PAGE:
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•make your fridays matter with a well-read weekend
by Dilpreet BhullarPublished on : Jul 16, 2022
To enter an art space to see the fabric installations by the French-Canadian artist Jannick Deslauriers is like taking steps close to experiencing cinema on apocalypse. The dysfunctional automobile, shipwreck, dilapidated building, broken structures of the telephone tower, rendered in a fine web of black threads at once could be seen as visual transportation of the objects from the scenes of a catastrophe to the pure white cube space. This interplay between the object of decay and the white walls of the gallery accentuates the experiential interaction with the works created by Deslauriers. The human prompted apocalypse, to which sculptures hint, is very much rooted in the current time in which we live in. The viewer fails to put the thoughts on - the destruction stemmed from the geopolitical upheaval, economic crisis, Anthropocene concerns - to ease while looking at the work.
In an interview with STIR, Deslauriers talks about this conspicuous presence of decay and dystopia in her works and what drew her attention to such visual representations of the acts of abandonment. “I am interested in decay in the sense that it speaks of traces and layering. Excavation sites have always fascinated me, for example, because they reveal, through fragments, traces of the past. I am trying to emphasise this idea in my work by constructing objects that appear in a stage of disappearance," she says. The research that goes into the making of the sculptures is rooted in, “the collective imagination and memory archived online to create sculptures that would imitate a ruin or what is left from a past existence. The multi-layered image sources contribute to an aesthetic ecosystem that never closes on one memory or site.”
The long strands of the textile making the skin of the sculptures give a tangible reality to the conceptual thoughts. Moreover, when the structures of the sculptures, which are otherwise popularly made of hard-bearing material, are given a touch of the raw fragility with a web of threads, a suggestion to the inevitability of time and vulnerability does not go missing.
Her interest to use translucent materials such as tulle or silk date could be traced to her days as an undergraduate. Deslauriers informs, “Back then, I was interested in transparencies as a possibility for speaking about, traces from the past or memory. Such fabric allows me to construct diaphanous structures that can feel spectral.” If on one hand, the hyper visibility of the digital images floating online has soared the eyes, on the other hand, their dematerialisation has recreated the aura of palimpsest. The artist further adds, "Although highly detailed and imbued with certain realism, my sculptures are never an exact reproduction of a specific object but rather a generalised version of the latter, that is an ethereal and fictionalised assemblage inspired by digital archive. I, therefore, oppose to the momentary virtual nature of images a carefully constructed ‘ectoplasm’, which will remain indefinitely ‘suspended’ in a concrete space.”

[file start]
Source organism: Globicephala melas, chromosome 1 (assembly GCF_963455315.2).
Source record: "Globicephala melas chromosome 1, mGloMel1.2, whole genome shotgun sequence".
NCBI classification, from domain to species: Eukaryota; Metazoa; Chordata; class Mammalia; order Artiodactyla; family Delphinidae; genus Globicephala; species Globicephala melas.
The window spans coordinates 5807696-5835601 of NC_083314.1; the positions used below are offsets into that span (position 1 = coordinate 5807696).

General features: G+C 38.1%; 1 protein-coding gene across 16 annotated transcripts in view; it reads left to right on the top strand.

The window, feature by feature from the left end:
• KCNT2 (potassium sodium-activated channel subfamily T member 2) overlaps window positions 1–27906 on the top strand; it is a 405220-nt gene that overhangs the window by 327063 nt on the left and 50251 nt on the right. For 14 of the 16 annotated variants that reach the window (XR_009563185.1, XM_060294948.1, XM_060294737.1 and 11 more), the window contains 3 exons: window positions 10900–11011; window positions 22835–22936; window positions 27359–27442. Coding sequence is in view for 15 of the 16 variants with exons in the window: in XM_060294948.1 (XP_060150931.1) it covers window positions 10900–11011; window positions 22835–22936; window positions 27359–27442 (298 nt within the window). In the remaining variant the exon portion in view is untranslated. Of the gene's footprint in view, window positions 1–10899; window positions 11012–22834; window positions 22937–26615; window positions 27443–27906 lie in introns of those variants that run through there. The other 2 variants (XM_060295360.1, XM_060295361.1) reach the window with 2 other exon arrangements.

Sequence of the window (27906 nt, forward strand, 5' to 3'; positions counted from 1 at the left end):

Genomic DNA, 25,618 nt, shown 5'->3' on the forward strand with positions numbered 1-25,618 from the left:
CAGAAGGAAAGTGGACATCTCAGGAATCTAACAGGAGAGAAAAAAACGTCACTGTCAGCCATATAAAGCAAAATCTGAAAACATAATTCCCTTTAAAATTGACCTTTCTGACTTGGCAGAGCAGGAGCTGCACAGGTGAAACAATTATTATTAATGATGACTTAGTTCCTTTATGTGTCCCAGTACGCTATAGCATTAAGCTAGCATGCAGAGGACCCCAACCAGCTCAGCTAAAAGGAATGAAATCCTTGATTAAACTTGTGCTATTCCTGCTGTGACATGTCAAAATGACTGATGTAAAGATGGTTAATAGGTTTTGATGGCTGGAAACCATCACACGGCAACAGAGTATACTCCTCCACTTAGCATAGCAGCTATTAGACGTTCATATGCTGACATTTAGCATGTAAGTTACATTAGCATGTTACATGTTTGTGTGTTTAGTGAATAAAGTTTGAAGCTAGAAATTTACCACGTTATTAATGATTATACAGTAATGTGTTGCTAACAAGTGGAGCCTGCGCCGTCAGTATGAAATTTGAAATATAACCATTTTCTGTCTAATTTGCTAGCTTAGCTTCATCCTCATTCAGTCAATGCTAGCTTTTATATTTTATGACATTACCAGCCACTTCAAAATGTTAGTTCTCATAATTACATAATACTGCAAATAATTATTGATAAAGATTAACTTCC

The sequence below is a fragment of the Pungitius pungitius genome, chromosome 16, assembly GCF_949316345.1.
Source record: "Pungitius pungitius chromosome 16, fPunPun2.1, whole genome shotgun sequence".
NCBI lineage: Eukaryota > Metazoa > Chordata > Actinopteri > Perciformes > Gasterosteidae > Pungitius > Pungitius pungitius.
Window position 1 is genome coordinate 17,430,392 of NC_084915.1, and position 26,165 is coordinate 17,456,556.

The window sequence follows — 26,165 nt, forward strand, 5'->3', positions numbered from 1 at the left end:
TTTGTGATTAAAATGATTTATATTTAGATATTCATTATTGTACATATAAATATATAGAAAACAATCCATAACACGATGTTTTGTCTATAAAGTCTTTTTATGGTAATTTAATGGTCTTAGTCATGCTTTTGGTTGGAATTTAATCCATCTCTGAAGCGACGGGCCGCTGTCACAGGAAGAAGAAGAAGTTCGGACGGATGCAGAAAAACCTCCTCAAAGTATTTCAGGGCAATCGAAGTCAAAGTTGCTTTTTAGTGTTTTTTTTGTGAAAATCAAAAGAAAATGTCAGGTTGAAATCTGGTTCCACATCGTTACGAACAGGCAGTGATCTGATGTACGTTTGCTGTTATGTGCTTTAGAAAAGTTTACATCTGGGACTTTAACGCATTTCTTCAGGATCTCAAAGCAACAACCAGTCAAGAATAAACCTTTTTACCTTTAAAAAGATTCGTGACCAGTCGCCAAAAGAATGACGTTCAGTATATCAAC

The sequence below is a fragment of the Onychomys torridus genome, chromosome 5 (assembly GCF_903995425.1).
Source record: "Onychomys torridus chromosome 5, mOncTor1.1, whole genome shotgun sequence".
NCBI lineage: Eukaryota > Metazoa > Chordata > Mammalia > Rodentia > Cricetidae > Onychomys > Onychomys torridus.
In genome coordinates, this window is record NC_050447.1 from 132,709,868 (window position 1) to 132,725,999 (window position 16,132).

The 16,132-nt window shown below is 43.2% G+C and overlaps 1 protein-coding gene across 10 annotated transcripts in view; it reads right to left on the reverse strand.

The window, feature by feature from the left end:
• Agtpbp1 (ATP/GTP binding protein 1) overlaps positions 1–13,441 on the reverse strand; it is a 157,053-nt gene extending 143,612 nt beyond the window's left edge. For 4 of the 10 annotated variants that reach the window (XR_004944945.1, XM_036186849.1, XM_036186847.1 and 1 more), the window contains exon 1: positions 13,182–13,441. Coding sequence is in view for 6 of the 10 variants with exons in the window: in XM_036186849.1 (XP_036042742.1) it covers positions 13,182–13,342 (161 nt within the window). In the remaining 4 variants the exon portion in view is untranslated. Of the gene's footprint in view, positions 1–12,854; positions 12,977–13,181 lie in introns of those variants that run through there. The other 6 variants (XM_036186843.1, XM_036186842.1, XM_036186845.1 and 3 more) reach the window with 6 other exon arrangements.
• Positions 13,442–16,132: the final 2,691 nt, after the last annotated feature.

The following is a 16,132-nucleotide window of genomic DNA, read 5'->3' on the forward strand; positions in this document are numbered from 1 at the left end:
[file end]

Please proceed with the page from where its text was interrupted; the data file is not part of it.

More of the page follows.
The life-size sculpture Sentence, Souffle et linceul is a full-scale simulation of a ruined car. An elaborate work, put together with the yards of aluminium mesh, tulle, silk and thread, evidently talks about the politics of commodity and the flow of the supply chain. The fleeting appearance of the fabric sculpture does not resist the temptation to blend with its original form. As an artist who would describe her process as being very similar to clothes making while thinking of Sentence, Souffle Et Linceul, Deslauriers admits, “I started with a pretty exhaustive research of web-culled images of drowned cars, wrecked cars, exploded cars and so on.” The tactile quality of the sculptures that could be mistaken as ephemeral at first glance emerges from the material the artist finds. From here she imagines or designs her own version, “I make paper patterns for all the parts, cut and sew the different sections together. Slowly, the sculpture appears, as I assemble all the sections together. For this specific piece, I had to cover it in the snow then burn the textile surface with a gas torch. As the snow melted down, the burning produced a texture imitating rust or burned metal,” elucidates Deslauriers.
The sculptural installations for the visual artist carry a certain sense of an imaginary 3D blueprint. The personal proclivity towards the idea of creating a space that has an apparitional or illusionary dimension remains at the core of Deslauriers’ works. The transparent textile materials lend an impression of partial erasure to her sculptures. Subsequently, it “confers them with a ghostliness that is suggestive of certain humanity.”
The process of fusing or maybe stitching different periods of time within the same object articulates a form of archaeology. If Deslauriers has to indicate a singular takeaway after watching her works, she edifies, “I want to say that I leave the conclusion open. I like when art is evocative rather than being a straight answer or statement.”
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